No growth
Hamilton shows how essential it is we resist the entrenched notion that the priority in politics and the purpose of work is economic growth. Museums have been complicit in this ethos because of their role in showcasing objects of wealth, the spoils of war and exploration, and regional or national growth fuelled by technology and exploitation. Currently, museums are attempting to maintain a sense of pride while admitting alternative narratives, for example, about diverse or demotic cultures.  However, they must take several steps beyond this to critique our growth-led values. However difficult this might be, museums can be an ideal resource for this because they contain the evidence of the damage caused by growth strategies.

Work less
Hamilton analyses economics to show that saving money only defers consumption and probably increases it. We actually need to earn less, so therefore we need to work less. Many people may feel that their lives would be empty without work but perhaps museums offer us a way to see different ways to live and be productive, by showing us how different cultures have lived in the past, by inspiring creativity, or offering opportunities to do voluntary work or informal learning.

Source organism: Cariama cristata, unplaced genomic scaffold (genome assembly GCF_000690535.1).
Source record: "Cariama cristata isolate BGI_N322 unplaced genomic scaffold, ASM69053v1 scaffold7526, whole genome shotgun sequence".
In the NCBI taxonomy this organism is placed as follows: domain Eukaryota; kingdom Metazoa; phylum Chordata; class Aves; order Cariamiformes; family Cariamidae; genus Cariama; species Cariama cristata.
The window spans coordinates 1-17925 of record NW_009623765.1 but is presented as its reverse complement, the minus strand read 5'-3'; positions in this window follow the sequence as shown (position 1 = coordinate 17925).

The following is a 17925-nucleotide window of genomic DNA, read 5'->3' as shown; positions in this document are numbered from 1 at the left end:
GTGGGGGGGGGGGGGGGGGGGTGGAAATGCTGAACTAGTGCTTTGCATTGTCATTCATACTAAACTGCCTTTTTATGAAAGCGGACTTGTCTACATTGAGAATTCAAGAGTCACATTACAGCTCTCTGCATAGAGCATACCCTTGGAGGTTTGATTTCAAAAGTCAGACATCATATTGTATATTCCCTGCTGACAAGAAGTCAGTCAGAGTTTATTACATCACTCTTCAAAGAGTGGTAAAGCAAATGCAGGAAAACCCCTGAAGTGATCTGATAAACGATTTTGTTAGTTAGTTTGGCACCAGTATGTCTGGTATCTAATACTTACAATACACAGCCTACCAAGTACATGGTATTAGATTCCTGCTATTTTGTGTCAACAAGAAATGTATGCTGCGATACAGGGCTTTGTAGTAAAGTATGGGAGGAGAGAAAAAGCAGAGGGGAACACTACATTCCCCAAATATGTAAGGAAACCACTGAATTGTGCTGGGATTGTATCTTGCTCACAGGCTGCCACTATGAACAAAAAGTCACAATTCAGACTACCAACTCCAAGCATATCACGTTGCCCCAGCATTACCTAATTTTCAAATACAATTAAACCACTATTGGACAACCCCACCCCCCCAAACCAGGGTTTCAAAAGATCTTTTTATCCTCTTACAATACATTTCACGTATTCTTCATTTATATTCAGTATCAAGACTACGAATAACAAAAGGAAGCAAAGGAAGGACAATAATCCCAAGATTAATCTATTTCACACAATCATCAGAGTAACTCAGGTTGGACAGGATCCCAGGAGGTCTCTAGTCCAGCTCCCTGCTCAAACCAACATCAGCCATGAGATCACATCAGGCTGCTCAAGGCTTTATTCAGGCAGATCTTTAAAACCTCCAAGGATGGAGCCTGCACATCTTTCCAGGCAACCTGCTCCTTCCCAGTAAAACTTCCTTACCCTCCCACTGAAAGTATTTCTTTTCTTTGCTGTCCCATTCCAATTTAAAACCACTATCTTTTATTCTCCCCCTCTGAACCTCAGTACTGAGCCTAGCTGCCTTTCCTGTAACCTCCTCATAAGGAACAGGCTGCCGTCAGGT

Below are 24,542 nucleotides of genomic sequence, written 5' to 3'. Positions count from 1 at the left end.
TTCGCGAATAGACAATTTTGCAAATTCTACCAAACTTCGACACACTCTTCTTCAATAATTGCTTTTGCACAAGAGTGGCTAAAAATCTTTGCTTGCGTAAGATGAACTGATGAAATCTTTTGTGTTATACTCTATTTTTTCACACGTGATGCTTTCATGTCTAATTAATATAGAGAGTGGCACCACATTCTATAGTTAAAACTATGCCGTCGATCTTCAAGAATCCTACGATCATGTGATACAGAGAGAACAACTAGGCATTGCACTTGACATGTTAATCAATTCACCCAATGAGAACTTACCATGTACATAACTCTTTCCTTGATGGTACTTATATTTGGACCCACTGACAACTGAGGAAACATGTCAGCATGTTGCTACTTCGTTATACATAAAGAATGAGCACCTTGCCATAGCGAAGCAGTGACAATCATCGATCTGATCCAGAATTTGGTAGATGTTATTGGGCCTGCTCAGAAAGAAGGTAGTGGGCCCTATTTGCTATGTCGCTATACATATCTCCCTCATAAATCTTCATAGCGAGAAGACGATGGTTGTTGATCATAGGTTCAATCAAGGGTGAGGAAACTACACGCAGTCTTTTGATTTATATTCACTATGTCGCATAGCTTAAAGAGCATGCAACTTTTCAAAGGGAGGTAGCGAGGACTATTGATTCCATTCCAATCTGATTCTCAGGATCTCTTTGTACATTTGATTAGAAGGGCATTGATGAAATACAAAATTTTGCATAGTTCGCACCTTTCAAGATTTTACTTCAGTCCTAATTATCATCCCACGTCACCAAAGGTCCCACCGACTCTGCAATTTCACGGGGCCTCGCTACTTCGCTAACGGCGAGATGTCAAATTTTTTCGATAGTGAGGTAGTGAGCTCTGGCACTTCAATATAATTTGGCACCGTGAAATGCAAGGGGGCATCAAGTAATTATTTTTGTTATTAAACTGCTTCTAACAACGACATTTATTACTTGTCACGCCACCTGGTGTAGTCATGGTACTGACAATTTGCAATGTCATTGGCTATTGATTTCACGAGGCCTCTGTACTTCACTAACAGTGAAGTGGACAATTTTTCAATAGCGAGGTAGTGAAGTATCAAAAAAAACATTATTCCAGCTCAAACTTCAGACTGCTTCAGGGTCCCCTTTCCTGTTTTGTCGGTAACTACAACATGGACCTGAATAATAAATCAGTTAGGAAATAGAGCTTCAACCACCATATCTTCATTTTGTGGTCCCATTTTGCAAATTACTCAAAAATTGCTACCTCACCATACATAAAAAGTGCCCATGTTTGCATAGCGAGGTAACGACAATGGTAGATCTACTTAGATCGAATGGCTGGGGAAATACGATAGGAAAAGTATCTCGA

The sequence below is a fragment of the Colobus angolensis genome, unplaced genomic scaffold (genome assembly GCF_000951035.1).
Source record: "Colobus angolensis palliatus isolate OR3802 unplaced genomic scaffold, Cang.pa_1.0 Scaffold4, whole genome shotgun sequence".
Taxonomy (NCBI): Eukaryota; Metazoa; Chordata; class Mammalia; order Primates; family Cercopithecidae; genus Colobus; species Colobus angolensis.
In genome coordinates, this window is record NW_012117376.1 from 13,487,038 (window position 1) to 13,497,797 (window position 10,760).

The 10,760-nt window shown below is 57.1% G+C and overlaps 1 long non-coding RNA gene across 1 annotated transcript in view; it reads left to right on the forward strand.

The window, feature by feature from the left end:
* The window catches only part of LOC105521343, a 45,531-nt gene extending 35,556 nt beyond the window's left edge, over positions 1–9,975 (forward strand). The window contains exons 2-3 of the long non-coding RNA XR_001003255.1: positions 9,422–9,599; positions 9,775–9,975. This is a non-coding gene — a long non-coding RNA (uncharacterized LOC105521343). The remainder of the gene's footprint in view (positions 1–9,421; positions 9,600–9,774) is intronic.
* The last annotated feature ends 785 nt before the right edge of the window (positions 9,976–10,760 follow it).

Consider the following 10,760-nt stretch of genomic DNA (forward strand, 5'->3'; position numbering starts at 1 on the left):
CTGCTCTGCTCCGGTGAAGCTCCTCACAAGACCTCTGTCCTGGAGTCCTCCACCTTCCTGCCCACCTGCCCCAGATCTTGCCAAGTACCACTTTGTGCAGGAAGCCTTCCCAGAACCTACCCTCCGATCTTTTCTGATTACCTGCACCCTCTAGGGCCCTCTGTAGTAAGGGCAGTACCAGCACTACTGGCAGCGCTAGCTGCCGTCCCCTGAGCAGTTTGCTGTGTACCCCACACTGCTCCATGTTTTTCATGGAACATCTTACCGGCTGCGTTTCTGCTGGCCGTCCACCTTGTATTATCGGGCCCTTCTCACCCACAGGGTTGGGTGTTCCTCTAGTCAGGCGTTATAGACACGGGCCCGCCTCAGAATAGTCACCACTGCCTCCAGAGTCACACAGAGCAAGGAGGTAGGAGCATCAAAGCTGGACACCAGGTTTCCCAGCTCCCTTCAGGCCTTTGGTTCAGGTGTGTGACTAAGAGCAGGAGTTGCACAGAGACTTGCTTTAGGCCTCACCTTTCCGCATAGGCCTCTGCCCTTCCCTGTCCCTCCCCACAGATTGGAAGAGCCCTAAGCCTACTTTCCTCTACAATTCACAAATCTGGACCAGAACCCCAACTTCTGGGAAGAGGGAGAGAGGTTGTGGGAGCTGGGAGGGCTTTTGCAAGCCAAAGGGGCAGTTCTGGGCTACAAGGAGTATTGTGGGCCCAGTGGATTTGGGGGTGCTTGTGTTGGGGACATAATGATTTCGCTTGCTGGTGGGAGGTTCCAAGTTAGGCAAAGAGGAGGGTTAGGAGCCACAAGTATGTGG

Alternative to advertising
Advertising, especially to children, has played a huge role in the increase of consumption. In 1983 companies spent $100 million on advertising to children, but by 2007 they were spending $17 billion or more. He says ‘their capacity to moderate their desires has been systematically dismantled from birth’. So, it’s even more important now that that cultural & heritage organisations engage children with non-materialistic programmes. Also, it’s important for museums to rival advertising, which might mean they have to act like marketers, by using digital social media and games much more. Museums offer a safe, secular space to help resist corporate dominance.

Global emissions